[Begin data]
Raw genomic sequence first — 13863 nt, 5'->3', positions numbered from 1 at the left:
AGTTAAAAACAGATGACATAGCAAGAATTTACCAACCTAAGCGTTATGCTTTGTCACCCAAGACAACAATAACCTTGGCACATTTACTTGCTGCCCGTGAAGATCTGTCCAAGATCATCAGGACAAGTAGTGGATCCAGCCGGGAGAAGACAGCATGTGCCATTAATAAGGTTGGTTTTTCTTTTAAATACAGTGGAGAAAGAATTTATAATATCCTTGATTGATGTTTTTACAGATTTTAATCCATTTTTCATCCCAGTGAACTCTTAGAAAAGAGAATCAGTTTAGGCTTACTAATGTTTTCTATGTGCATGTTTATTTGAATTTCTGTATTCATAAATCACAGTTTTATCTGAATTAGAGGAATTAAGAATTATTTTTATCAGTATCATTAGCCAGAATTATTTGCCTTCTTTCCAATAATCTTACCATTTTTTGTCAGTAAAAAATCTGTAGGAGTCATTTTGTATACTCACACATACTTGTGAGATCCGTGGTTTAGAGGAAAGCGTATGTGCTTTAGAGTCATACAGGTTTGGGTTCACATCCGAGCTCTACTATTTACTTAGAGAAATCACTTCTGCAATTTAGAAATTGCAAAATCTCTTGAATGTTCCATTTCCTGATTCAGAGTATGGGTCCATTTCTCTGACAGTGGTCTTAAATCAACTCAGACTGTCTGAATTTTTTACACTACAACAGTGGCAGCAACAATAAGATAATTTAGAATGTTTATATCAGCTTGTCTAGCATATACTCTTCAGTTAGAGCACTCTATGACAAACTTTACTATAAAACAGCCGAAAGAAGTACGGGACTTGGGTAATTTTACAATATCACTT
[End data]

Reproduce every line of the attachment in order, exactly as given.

Raw genomic sequence first — 13863 nt, 5'->3', positions numbered from 1 at the left:
AGTTAAAAACAGATGACATAGCAAGAATTTACCAACCTAAGCGTTATGCTTTGTCACCCAAGACAACAATAACCTTGGCACATTTACTTGCTGCCCGTGAAGATCTGTCCAAGATCATCAGGACAAGTAGTGGATCCAGCCGGGAGAAGACAGCATGTGCCATTAATAAGGTTGGTTTTTCTTTTAAATACAGTGGAGAAAGAATTTATAATATCCTTGATTGATGTTTTTACAGATTTTAATCCATTTTTCATCCCAGTGAACTCTTAGAAAAGAGAATCAGTTTAGGCTTACTAATGTTTTCTATGTGCATGTTTATTTGAATTTCTGTATTCATAAATCACAGTTTTATCTGAATTAGAGGAATTAAGAATTATTTTTATCAGTATCATTAGCCAGAATTATTTGCCTTCTTTCCAATAATCTTACCATTTTTTGTCAGTAAAAAATCTGTAGGAGTCATTTTGTATACTCACACATACTTGTGAGATCCGTGGTTTAGAGGAAAGCGTATGTGCTTTAGAGTCATACAGGTTTGGGTTCACATCCGAGCTCTACTATTTACTTAGAGAAATCACTTCTGCAATTTAGAAATTGCAAAATCTCTTGAATGTTCCATTTCCTGATTCAGAGTATGGGTCCATTTCTCTGACAGTGGTCTTAAATCAACTCAGACTGTCTGAATTTTTTACACTACAACAGTGGCAGCAACAATAAGATAATTTAGAATGTTTATATCAGCTTGTCTAGCATATACTCTTCAGTTAGAGCACTCTATGACAAACTTTACTATAAAACAGCCGAAAGAAGTACGGGACTTGGGTAATTTTACAATATCACTT